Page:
It was standing room only Monday June 6 in the meeting room of the Creamery as the Skaneateles Historical Society held an open house for Society members and village and town officials to view its new museum wing expansion.
The event was especially auspicious, however, as only hours before the Lightning No. 1 sailboat, on two-year loan from the Mystic Seaport maritime museum, had arrived and been installed in the new Boat and Transportation building.
"This is a wonderful day for Skaneateles and for boat lovers," said Karlene Miller, SHS president, during her opening remarks.
The open house was not just about the Lightning, however, but about the overall museum expansion project, which is nearing completion.
In the Creamery itself, the current gift shop space soon will be converted to an administrative office for the director, and a new gift shop area will be created. The original cooler room of the Creamery is being revamped for an improved research area; and a new entranceway, in the center of the building between the Creamery and the new wing, will soon be operating as the main door.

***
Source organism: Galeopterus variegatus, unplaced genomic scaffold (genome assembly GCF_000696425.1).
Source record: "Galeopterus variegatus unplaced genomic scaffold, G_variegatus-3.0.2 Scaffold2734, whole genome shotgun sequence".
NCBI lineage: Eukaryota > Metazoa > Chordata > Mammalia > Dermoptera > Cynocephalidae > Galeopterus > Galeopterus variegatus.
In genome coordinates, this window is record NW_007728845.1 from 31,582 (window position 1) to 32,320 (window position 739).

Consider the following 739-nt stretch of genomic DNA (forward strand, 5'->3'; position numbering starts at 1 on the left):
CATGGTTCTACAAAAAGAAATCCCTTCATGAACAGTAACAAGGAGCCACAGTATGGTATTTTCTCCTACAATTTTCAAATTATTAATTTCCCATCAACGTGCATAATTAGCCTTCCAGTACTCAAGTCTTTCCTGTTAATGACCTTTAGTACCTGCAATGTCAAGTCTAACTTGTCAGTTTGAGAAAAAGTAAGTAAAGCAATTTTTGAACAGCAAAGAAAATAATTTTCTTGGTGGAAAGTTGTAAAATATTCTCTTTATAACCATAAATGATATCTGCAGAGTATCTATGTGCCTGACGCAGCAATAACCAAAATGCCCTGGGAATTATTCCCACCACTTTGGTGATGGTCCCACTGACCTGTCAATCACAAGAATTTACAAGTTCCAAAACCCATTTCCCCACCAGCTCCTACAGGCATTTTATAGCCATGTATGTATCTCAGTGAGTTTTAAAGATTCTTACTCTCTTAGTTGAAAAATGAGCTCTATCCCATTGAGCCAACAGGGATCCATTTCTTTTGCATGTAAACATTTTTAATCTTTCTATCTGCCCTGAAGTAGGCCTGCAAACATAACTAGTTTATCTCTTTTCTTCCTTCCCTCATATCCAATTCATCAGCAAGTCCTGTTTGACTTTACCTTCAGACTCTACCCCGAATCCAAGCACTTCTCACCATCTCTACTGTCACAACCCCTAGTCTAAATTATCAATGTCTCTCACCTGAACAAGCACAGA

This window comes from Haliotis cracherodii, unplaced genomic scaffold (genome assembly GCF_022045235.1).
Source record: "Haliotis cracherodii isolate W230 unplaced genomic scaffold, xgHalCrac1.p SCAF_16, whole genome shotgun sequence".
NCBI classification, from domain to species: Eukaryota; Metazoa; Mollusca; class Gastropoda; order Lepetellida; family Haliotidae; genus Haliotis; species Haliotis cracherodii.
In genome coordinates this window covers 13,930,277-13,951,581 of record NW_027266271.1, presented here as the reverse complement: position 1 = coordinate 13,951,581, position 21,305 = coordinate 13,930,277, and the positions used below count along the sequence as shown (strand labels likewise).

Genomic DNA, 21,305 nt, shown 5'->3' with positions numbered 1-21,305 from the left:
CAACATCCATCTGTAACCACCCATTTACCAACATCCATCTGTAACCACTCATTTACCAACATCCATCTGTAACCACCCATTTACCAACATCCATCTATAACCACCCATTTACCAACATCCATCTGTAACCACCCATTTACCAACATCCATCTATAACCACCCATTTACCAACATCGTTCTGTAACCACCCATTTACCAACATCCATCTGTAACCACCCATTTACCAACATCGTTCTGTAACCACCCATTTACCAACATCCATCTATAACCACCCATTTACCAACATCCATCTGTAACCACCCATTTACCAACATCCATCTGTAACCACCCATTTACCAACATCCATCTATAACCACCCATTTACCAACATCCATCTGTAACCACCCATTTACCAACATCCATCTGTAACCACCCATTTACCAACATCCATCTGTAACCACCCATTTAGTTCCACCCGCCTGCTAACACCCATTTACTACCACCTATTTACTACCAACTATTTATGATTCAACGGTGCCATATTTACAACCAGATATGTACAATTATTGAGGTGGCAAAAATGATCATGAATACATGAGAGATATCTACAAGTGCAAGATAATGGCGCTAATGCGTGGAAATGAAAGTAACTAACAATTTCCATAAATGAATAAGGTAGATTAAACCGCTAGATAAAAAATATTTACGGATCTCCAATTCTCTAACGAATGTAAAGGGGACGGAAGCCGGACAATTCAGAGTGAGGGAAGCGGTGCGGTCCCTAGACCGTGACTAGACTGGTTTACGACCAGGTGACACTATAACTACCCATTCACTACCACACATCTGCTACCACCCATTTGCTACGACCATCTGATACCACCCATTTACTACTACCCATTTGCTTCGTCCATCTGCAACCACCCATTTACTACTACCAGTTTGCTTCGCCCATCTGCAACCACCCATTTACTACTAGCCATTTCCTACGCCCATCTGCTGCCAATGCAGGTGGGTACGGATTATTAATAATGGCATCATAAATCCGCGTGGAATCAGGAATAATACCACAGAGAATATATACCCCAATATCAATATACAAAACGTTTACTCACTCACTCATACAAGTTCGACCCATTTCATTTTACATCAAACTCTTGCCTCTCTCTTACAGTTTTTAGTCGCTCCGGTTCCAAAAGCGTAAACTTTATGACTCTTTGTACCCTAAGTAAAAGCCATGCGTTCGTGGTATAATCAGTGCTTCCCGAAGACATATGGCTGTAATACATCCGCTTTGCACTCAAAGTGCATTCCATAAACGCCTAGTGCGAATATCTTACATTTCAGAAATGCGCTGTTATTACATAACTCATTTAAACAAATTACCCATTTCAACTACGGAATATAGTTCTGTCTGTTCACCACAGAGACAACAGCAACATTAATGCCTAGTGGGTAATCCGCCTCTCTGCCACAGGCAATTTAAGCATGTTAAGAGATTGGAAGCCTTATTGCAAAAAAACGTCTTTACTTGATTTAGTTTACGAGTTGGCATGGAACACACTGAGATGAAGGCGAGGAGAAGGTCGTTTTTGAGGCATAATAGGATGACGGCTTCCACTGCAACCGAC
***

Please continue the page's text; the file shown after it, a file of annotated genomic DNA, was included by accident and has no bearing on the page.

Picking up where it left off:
The highlight of the changes, however, is the new Boat and Transportation wing, which is located in what once was the boiler plant for the original operating creamery. It houses eight Skaneateles-built boats on display: a Lightning sailboat, Comet sailboat and Rhodes Bantam sailboat, two antique canoes and five antique rowboats.
"I'm stunned," said recently-elected Village Trustee Mary Sennett. "They've done a wonderful job. Skaneateles is so lucky to have such dedicated people in its historical society."
Trustee John Cromp, on his first visit to both the new wing and the Creamery, said he was "just amazed by it all."
The SHS has spent about $800,000 on the expansion project, the majority of which came from private donations. When that money ran out, however, State Sen. John A. DeFrancisco (R-I-C Syracuse secured a $75,000 earmark from the state to complete the work.